It is the nature of human beings to seek control and ownership of things and in this case, pets. The constitution of the United States of America under the Fifth Amendment has ensured that it protects the property of individuals against the demands of the state unless it is for the public’s benefit whereby, consideration is paid as depicted in Kelo v. City of New London 545 U.S. 469, (2005). This paper will explore the legal issue of pets as property and its history.

History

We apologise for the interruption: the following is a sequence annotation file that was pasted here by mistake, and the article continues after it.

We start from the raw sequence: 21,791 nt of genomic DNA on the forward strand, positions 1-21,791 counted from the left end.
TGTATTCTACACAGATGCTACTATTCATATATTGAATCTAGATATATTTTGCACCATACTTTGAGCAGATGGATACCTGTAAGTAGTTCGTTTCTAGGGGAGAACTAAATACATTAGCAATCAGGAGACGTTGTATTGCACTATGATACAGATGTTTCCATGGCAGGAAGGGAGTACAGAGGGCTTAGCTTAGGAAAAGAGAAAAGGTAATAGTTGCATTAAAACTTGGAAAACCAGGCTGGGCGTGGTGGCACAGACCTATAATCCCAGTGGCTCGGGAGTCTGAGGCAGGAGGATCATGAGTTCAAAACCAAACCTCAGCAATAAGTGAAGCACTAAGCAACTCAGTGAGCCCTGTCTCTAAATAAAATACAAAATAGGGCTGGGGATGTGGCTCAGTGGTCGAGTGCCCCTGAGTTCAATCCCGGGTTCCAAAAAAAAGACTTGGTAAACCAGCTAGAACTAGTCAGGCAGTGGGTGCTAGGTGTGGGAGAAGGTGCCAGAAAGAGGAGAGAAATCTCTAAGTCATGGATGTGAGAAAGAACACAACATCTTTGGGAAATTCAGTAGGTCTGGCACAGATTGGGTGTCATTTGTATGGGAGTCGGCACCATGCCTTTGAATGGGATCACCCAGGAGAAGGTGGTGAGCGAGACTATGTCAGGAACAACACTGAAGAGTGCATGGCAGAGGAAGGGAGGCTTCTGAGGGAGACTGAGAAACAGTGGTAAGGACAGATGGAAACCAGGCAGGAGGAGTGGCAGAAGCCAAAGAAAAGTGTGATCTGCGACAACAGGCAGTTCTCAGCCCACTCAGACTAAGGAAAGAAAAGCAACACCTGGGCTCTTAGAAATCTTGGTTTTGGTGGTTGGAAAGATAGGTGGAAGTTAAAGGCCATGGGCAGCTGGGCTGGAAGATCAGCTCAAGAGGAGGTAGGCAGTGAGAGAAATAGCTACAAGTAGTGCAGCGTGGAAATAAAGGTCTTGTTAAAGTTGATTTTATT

This is because legal aspect of owning pets has existed even before the law was created (Wise, 1996). However, the modern rule of the legality of owning pets as property has been borrowed from ancient laws. That is, from the Roman law era from which the conceptual roots of common law legal system originated. The Roman perception on the ownership of goods was on two broad categories: living things and goods. Nowadays, the discussion of property revolves around three fundamental groups, real, personal and intellectual property. Owning a pet falls under personal property since this form of ownership is characterized by property, which is physical, mobile and a limited physical existence. Some animals are and have always been considered as personal property (Huss, 2002). Nonetheless, as the common law was developed, some animals were not considered as having the same legal status (Childs, 1914).  For instance, dogs were not considered as pets until 1900s (Favre & Borchelt, 1999). This implied that the owner of the pet could not seek redress under the law. That is, if the dog gets lost, the owner cannot seek help from the police.